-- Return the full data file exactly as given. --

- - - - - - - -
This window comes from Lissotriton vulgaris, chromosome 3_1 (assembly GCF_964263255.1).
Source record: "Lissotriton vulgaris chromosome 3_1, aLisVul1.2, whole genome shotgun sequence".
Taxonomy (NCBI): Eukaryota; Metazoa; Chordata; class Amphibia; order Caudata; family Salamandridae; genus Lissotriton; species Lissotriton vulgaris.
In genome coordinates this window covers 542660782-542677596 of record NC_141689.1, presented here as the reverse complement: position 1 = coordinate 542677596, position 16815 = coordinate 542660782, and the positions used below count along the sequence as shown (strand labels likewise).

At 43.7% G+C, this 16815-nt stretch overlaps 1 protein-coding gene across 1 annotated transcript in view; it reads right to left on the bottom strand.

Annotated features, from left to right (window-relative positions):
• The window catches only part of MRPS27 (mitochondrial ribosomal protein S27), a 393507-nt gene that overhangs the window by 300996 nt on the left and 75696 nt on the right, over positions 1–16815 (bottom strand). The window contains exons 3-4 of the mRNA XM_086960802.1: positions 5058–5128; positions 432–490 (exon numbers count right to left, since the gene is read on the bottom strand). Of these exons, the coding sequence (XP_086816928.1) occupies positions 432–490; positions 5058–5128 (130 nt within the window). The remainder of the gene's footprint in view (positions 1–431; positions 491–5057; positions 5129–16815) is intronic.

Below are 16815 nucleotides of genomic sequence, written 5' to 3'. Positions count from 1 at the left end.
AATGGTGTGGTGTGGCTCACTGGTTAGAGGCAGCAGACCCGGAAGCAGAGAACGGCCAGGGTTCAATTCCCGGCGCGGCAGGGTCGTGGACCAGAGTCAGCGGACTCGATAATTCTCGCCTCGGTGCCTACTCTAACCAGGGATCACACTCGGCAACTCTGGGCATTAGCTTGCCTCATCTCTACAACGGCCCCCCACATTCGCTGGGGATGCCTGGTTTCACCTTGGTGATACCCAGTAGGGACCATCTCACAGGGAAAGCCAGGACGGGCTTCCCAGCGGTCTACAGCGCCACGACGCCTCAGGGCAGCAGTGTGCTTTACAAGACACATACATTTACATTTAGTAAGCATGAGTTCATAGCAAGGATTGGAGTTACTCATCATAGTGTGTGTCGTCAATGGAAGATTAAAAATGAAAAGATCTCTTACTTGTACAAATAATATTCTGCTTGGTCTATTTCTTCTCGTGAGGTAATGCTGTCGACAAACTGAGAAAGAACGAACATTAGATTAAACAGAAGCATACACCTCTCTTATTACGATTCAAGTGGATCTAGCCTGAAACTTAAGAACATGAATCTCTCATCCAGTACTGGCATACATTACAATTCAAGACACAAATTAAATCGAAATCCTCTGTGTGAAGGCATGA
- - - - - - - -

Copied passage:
This window comes from Lissotriton vulgaris, chromosome 3_1 (assembly GCF_964263255.1).
Source record: "Lissotriton vulgaris chromosome 3_1, aLisVul1.2, whole genome shotgun sequence".
Taxonomy (NCBI): Eukaryota; Metazoa; Chordata; class Amphibia; order Caudata; family Salamandridae; genus Lissotriton; species Lissotriton vulgaris.
In genome coordinates this window covers 542660782-542677596 of record NC_141689.1, presented here as the reverse complement: position 1 = coordinate 542677596, position 16815 = coordinate 542660782, and the positions used below count along the sequence as shown (strand labels likewise).

At 43.7% G+C, this 16815-nt stretch overlaps 1 protein-coding gene across 1 annotated transcript in view; it reads right to left on the bottom strand.

Annotated features, from left to right (window-relative positions):
• The window catches only part of MRPS27 (mitochondrial ribosomal protein S27), a 393507-nt gene that overhangs the window by 300996 nt on the left and 75696 nt on the right, over positions 1–16815 (bottom strand). The window contains exons 3-4 of the mRNA XM_086960802.1: positions 5058–5128; positions 432–490 (exon numbers count right to left, since the gene is read on the bottom strand). Of these exons, the coding sequence (XP_086816928.1) occupies positions 432–490; positions 5058–5128 (130 nt within the window). The remainder of the gene's footprint in view (positions 1–431; positions 491–5057; positions 5129–16815) is intronic.

Below are 16815 nucleotides of genomic sequence, written 5' to 3'. Positions count from 1 at the left end.
AATGGTGTGGTGTGGCTCACTGGTTAGAGGCAGCAGACCCGGAAGCAGAGAACGGCCAGGGTTCAATTCCCGGCGCGGCAGGGTCGTGGACCAGAGTCAGCGGACTCGATAATTCTCGCCTCGGTGCCTACTCTAACCAGGGATCACACTCGGCAACTCTGGGCATTAGCTTGCCTCATCTCTACAACGGCCCCCCACATTCGCTGGGGATGCCTGGTTTCACCTTGGTGATACCCAGTAGGGACCATCTCACAGGGAAAGCCAGGACGGGCTTCCCAGCGGTCTACAGCGCCACGACGCCTCAGGGCAGCAGTGTGCTTTACAAGACACATACATTTACATTTAGTAAGCATGAGTTCATAGCAAGGATTGGAGTTACTCATCATAGTGTGTGTCGTCAATGGAAGATTAAAAATGAAAAGATCTCTTACTTGTACAAATAATATTCTGCTTGGTCTATTTCTTCTCGTGAGGTAATGCTGTCGACAAACTGAGAAAGAACGAACATTAGATTAAACAGAAGCATACACCTCTCTTATTACGATTCAAGTGGATCTAGCCTGAAACTTAAGAACATGAATCTCTCATCCAGTACTGGCATACATTACAATTCAAGACACAAATTAAATCGAAATCCTCTGTGTGAAGGCATGA